NASA Pushes Artemis I Launch Date to September 27, Still Hoping for a 2022 Launch

NASA pushes Artemis I launch dates some more 9 photos
Photo: NASA
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If I were a betting man, I’d put my money on the Artemis I mission to the Moon not happening this year. In doing so, I’d also hope to lose, because nothing would make me happier than to see the SLS lift Orion and send it on its way around the Moon.
After the failed launch attempts at the end of August, NASA was targeting a September 23 first try, with a backup date of September 27. Now, that has changed too, as the space agency pushed the dates back some more.

As it stands now, Artemis I will launch on September 27. If it fails to do so, NASA could give it another go on October 2. Before all that, on September 21, the rocket will undergo a cryogenic demonstration.

“The updated dates represent careful consideration of multiple logistical topics, including the additional value of having more time to prepare for the cryogenic demonstration test, and subsequently more time to prepare for the launch,” the space agency said in a statement. “The dates also allow managers to ensure teams have enough rest and to replenish supplies of cryogenic propellants.”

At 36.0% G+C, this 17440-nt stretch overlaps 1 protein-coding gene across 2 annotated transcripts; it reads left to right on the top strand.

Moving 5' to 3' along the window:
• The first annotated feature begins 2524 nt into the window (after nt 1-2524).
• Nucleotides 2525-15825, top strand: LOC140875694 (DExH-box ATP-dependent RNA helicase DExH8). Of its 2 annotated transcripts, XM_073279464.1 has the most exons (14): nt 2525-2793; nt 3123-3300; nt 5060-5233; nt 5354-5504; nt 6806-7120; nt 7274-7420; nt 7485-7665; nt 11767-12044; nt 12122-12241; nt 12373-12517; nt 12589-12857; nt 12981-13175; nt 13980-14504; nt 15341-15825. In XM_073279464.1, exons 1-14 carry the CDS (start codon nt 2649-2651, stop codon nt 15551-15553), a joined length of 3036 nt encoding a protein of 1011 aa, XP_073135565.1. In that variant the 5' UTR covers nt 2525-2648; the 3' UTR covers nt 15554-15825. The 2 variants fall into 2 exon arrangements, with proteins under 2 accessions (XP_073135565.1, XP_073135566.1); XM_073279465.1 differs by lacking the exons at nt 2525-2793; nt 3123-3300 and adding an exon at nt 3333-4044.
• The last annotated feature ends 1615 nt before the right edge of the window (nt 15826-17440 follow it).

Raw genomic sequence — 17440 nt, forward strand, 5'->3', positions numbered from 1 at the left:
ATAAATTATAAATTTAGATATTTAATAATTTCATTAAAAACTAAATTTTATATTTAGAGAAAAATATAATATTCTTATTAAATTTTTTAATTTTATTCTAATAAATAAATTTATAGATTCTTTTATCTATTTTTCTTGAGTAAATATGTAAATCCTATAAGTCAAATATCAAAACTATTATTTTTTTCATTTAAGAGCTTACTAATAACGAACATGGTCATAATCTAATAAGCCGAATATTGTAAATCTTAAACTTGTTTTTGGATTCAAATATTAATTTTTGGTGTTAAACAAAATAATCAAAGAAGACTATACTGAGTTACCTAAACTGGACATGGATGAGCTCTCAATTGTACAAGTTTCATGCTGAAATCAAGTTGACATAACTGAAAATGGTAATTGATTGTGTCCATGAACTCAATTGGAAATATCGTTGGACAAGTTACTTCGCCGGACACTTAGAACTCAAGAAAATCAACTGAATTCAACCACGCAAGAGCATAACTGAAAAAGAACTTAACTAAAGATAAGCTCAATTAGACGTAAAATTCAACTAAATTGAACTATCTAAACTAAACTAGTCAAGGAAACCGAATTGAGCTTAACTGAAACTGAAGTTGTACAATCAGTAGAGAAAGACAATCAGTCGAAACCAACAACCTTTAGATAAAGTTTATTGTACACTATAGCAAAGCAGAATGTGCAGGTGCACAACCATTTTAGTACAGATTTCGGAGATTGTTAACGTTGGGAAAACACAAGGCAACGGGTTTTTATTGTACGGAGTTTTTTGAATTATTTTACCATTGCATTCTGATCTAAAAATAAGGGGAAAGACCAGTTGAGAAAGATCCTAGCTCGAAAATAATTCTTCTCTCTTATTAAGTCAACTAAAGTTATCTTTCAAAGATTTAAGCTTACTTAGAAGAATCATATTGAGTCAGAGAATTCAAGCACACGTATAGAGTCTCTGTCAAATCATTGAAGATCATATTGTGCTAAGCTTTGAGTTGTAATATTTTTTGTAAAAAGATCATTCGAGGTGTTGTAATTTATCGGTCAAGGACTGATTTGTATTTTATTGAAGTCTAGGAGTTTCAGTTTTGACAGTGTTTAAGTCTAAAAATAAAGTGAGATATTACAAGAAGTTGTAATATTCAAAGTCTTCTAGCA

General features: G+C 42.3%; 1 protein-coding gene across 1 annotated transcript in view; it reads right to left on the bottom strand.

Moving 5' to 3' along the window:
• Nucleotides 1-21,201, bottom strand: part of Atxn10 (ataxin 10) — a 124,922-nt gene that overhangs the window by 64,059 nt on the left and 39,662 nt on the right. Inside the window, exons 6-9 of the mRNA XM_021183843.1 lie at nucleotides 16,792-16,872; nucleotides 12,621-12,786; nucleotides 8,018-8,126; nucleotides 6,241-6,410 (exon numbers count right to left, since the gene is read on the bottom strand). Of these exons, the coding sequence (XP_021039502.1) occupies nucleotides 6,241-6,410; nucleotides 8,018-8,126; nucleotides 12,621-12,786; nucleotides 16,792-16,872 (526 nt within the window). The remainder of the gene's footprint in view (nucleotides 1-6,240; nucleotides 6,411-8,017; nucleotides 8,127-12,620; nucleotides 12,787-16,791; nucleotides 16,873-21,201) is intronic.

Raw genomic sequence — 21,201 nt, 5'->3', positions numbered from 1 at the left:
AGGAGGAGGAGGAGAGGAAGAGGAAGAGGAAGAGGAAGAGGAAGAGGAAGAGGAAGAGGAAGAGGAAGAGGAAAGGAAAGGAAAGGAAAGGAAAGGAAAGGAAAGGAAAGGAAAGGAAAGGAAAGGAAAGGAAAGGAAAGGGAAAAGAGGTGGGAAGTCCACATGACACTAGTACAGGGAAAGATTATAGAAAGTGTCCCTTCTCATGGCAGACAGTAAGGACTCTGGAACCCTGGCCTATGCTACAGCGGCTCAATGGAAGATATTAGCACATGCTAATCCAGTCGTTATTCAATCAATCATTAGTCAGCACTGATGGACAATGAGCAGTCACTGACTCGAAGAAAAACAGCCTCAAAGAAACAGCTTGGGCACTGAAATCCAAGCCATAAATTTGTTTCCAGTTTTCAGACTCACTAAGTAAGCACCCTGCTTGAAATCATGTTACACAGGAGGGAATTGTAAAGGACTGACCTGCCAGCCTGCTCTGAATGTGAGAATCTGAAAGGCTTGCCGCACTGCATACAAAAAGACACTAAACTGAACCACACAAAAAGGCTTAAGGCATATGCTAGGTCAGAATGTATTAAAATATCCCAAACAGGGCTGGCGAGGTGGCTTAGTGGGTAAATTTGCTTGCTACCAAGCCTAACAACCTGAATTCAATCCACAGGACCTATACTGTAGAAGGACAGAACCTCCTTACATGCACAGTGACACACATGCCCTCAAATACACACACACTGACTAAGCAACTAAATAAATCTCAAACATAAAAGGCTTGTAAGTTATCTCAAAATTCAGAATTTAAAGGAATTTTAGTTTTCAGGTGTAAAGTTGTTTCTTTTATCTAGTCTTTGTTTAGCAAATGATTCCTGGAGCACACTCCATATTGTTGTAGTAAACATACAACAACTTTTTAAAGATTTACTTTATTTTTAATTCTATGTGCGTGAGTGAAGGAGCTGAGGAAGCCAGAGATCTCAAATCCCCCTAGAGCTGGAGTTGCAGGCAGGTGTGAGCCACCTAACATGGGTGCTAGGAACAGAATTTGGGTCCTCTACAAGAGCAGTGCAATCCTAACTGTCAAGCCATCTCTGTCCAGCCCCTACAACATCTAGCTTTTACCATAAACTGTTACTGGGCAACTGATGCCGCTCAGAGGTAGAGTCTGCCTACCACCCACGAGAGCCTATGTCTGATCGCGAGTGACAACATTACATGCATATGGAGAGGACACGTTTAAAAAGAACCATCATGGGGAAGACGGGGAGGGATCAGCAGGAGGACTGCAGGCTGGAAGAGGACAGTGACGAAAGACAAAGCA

The October launch date kind of comes into conflict with the planned departure on October 3 of the Crew-5 mission to the International Space Station (ISS) on board a SpaceX Crew Dragon, so further changes might be announced for one or both missions in the coming weeks.

The infamous hydrogen leak that stopped all plans to launch Artemis I is allegedly fixed, and tests will now be conducted to see if the problem still persists. During the upcoming cryogenic demonstration on September 21, supercold liquid oxygen and liquid hydrogen will flow into the core stage and interim cryogenic propulsion stage, as a means to confirm the fix holds.

Once that is out of the way, NASA can start thinking about the launch, but, most importantly, about whether the fix for the RS-25 engine that stopped the first launch attempt works as well. But we won't know that until the very last moment.
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About the author: Daniel Patrascu
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Daniel loves writing (or so he claims), and he uses this skill to offer readers a "behind the scenes" look at the automotive industry. He also enjoys talking about space exploration and robots, because in his view the only way forward for humanity is away from this planet, in metal bodies.
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